Will Regulation Limit Real Estate’s Use of Mobile Location Data?

By Franco Faraudo

Not long ago, few outside the tech industry had heard of mobile location data. Since the first smartphone, software developers have harnessed this precious data collected by an army of mobile phones. Only recently has this data been utilized in other industries. Increasingly, companies sell mobile location platforms and analysis to sectors such as transportation, retail, events, and real estate. Mobile location data has now become a standard tool for real estate underwriting, complementing traditional metrics like occupancy, sales comps, and rent rolls.

With the rapid rise in the use of mobile location data came increased regulatory scrutiny. In 2018, U.S. Senator Ron Wyden of Oregon wrote an open letter to the Federal Communications Commission (FCC) regarding what he believed to be an abuse of power by Securus Technology. As a provider of correctional facility telephony services, Securus was providing data purchased from wireless carriers “to conduct activities wholly unrelated to correctional facility telephone services.”

The FCC Enforcement Bureau investigated, and Securus eventually settled for $1.7 million. While the fine wasn’t huge, it spurred the FCC to focus on mobile phone carriers and the sensitive data they sell. “Our communications providers have access to some of the most sensitive information about us. These carriers failed to protect the information entrusted to them. Here, we are talking about some of the most sensitive data in their possession: customers’ real-time location information, revealing where they go and who they are,” said FCC Chairwoman Jessica Rosenworcel.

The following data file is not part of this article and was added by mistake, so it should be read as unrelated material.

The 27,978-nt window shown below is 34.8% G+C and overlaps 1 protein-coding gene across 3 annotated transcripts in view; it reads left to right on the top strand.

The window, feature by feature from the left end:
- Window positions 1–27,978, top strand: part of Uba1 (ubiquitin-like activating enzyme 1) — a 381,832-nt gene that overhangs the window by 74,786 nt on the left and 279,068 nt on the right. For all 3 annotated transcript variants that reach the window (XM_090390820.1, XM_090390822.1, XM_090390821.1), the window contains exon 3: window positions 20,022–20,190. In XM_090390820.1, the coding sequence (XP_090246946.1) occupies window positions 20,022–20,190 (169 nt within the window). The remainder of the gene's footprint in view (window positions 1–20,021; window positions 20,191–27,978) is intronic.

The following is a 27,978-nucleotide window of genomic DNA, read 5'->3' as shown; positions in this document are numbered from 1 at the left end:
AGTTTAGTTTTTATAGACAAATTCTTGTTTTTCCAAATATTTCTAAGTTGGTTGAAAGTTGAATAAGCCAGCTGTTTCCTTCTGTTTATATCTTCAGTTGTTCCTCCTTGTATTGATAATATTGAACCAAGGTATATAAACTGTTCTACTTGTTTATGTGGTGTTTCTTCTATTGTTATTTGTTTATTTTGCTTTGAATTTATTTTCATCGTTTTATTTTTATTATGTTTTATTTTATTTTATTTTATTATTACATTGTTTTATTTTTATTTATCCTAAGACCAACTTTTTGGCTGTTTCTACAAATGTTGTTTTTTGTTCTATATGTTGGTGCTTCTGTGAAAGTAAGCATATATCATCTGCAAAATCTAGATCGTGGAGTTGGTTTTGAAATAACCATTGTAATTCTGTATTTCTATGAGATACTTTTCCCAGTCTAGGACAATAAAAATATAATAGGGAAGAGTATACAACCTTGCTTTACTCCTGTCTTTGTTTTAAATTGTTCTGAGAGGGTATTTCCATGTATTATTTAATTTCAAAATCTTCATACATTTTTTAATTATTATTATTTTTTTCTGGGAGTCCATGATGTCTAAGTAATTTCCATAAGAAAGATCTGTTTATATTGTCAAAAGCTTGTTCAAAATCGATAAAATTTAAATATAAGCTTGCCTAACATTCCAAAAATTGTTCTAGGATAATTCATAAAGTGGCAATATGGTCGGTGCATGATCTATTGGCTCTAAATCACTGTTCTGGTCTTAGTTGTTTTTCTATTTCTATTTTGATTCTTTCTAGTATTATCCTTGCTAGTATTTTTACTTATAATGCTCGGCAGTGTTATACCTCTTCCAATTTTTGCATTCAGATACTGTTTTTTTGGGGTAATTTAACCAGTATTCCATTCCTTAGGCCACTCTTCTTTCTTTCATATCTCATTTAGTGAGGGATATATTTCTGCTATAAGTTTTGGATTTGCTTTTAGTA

In February 2020, the FCC proposed fines totaling almost $200 million against the largest mobile carriers in the country, including T-Mobile, AT&T, Verizon, and Sprint, for selling customer location data to third-party aggregators without sufficient safeguards to protect user privacy. “The protection and use of sensitive personal data such as location information is sacrosanct,” said Loyaan A. Egal, Chief of the FCC Enforcement Bureau and Chair of its Privacy and Data Protection Task Force. “When placed in the wrong hands or used for nefarious purposes, it puts all of us at risk.”

These types of investigations are far from over. In 2023, the Privacy and Data Protection Task Force was created “to address problems that erode the public’s trust in data protection.” Politicians are so concerned about sensitive data being collected and sold by tech companies that a bill to force TikTok’s parent company to sell its social media platform received rare bipartisan support. So far, mobile location data is still for sale in an anonymized form. But, if the FCC continues its crusade against mobile location data sharing, it could make it harder for the real estate industry to obtain the data it relies on for many important decisions.

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🏌🏻‍♂️ City of agency: Clever Real Estate has released a ranking of the best cities in the U.S. for real estate agents based on metrics like salary, affordability, property value, and deal volume.

Stand corrected: Researchers at Florida Atlantic University have created an overvalued real estate index that measures the difference in the actual average home price in a city and compares it to the long-term pricing trend for the city.

Thank you for reading the Propmodo Technology Newsletter! I’d love your feedback, ideas, and tips: franco@propmodo.com.

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